6.3.2B Angles in Geometric Figures
Determine missing angle measures in a triangle using the fact that the sum of the interior angles of a triangle is 180˚. Use models of triangles to illustrate this fact.
For example: Cut a triangle out of paper, tear off the corners and rearrange these corners to form a straight line.
Another example: Recognize that the measures of the two acute angles in a right triangle sum to 90˚.
Develop and use formulas for the sums of the interior angles of polygons by decomposing them into triangles.
Standard 6.3.2 Essential Understandings
The focus of instruction at this level is to explore cause and effect relationships of angles in geometric figures. Relationships of complementary, supplementary, right, straight, adjacent and vertical angles formed by intersecting lines are used to solve problems. The relationship of the sum of the interior angles of a triangle is used to find missing angles in a triangle. This relationship is applied when students decompose other polygons into triangles to develop and use formulas for sums of their interior angles. While geometry is the focus, there are other connections occurring. The process of students developing understanding of these relationships and formula is a direct result of purposeful application of Algebraic Habits of Mind. Engaging students in doing and undoing, abstracting from numbers, and building rules are essential components of this learning process.
Benchmark Group B - Angles of triangles and other polygons
184.108.40.206 Determine missing angle measures in a triangle using the fact that the sum of the interior angles of a triangle is 180o. Use models of triangles to illustrate this fact.
220.127.116.11 Develop and use formulas for the sums of the interior angles of polygons by decomposing them into triangles.
What students should know and be able to do [at a mastery level] related to these benchmarks:
- Know that the sum of the interior angles of any triangle is 180o;
- Find missing angle measures in triangles using the fact that the sum of the interior angles of any triangle is 180o;
- Decompose polygons into triangles;
- Find sums of interior angles of polygons by decomposing them into triangles and using the fact the sum of the interior angles of any triangle is 180o;
- Develop and use a formula to find sums of interior angles of polygons.
Work from previous grades that supports this new learning includes:
- Measure angles in geometric figures and real-world objects with a protractor or angle ruler;
- Solve real-world and mathematical problems requiring addition and subtraction of decimals, fractions and mixed numbers, including those involving measurement, geometry and data;
- Describe, classify and sketch triangles, including equilateral, right, obtuse and acute triangles;
- Recognize triangles in various contexts.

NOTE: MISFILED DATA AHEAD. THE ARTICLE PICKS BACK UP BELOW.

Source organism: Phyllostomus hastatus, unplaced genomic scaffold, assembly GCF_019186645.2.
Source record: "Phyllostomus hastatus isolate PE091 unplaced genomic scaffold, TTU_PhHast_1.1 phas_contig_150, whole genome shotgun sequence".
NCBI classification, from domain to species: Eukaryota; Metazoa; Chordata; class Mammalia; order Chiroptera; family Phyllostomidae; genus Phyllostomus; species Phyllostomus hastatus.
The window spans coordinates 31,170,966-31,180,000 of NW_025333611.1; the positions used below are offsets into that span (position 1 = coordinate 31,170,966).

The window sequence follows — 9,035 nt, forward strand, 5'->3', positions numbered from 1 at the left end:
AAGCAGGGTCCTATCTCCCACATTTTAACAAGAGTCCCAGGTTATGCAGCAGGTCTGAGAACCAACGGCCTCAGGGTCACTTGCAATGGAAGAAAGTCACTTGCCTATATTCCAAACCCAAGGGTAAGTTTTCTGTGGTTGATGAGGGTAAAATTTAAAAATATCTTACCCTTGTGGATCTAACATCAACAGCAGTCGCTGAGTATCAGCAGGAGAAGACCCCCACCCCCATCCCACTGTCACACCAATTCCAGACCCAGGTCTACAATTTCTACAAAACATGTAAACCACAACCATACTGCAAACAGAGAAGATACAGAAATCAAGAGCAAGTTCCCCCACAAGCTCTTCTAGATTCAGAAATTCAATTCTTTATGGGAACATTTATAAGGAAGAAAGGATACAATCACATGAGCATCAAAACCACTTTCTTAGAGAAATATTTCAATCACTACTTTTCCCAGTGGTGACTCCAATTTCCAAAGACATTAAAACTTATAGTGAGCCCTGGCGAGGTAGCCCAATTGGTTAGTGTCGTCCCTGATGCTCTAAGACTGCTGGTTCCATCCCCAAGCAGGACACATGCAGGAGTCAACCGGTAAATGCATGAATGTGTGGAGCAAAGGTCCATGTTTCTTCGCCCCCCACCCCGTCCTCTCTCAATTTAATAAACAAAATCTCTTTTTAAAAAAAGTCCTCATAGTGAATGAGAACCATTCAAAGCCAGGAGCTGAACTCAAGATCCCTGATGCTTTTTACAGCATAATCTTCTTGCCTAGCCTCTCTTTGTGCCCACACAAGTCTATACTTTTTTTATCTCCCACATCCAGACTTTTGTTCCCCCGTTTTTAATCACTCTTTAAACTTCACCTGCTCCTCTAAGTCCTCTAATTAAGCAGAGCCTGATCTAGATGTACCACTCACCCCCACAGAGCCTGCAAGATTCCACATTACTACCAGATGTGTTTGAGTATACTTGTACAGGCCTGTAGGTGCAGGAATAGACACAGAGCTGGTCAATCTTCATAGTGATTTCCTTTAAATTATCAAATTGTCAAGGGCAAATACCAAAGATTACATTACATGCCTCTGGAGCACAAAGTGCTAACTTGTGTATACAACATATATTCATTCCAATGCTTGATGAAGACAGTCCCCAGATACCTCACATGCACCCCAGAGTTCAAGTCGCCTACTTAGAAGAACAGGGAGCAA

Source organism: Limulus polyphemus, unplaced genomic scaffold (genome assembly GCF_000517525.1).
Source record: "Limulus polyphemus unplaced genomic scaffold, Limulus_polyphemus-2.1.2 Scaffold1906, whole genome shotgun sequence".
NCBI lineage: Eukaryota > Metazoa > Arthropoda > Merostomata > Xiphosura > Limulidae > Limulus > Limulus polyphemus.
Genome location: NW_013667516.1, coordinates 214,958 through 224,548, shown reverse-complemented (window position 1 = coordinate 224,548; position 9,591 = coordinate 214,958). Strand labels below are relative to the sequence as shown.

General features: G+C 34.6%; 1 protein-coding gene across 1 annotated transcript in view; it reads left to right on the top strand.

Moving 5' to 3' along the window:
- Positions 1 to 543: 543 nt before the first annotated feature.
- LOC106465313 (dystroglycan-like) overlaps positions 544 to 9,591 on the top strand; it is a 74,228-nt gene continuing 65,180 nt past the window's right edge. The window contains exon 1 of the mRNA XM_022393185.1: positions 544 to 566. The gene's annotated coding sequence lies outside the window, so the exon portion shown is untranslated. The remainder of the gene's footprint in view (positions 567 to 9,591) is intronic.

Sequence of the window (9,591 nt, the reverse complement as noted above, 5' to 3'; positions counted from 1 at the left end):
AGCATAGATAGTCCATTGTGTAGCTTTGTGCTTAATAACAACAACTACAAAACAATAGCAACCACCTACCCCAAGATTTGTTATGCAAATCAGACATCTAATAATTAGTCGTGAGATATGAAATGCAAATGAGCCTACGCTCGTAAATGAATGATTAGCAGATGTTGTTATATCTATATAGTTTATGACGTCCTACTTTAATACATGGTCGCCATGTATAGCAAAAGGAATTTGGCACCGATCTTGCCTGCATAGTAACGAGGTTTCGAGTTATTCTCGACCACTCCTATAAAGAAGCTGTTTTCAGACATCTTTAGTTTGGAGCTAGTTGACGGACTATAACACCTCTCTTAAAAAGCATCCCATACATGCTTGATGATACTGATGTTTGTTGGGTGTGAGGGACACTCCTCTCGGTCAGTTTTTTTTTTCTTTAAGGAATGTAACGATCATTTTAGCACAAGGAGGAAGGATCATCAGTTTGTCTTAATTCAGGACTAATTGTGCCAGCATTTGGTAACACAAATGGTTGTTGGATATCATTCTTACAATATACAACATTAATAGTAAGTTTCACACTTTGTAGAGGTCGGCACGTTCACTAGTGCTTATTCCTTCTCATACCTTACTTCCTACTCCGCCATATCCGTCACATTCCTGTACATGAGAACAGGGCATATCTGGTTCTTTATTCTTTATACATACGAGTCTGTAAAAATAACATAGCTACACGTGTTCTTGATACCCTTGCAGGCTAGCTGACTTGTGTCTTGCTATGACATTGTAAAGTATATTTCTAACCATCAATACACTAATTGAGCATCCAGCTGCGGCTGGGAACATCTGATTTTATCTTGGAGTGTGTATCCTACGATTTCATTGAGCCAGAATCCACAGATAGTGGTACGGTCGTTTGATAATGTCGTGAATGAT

- Students may misread a protractor.
- Students may have difficulty decomposing polygons into triangles.
- Students may struggle to develop the formula to find sums of interior angles of polygons.
In this vignette, Mr. Gonzalez wanted his students to discover that the sum of the interior angles of any triangle is 180º. In preparation for this lesson, he asked students to draw and cut out one example each of an equilateral triangle, an acute triangle, a right triangle and an obtuse triangle, as homework before class began. Sides needed to be cut very straight, and angles were to be named and measured.
Mr. Gonzalez: Good morning. I see that many of you already have your triangles out on your desk and are ready to begin today's lesson. Thanks for being prepared and ready to go. If you haven't already done so, please take out your triangles.
Student: I forgot to do my homework.
Mr. Gonzalez: For now, I'd like you work with your partner and use her triangle for this investigation. Then tonight, you can make your own triangle and use it to repeat the investigation.
Student: You mean I still have to do the assignment?
Mr. Gonzalez: Yes, that's exactly what I mean. Has everyone named and measured all angles in each of their four triangles?
Student: I wrote the angle measurements in my notebook, but some people wrote them write on the triangle. Does that matter?
Mr. Gonzalez: No, the important thing for this investigation is that you know the measurement of each angle. Other questions?
Student: Yes. I only made three triangles, because I counted my equilateral triangle as an example of an acute triangle.
Student: That's not fair! You mean I wouldn't have had to make a fourth triangle?
Mr. Gonzalez: Let's talk about this. What are the characteristics of an equilateral triangle?
Student: All three sides and all three angles are congruent.
Mr. Gonzalez: And what is the measure of each of those congruent angles?
Student: 60º. Actually I got 59º, 60º and 61º when I measured the angles of my triangle, but that's because I was a little off in my measurements.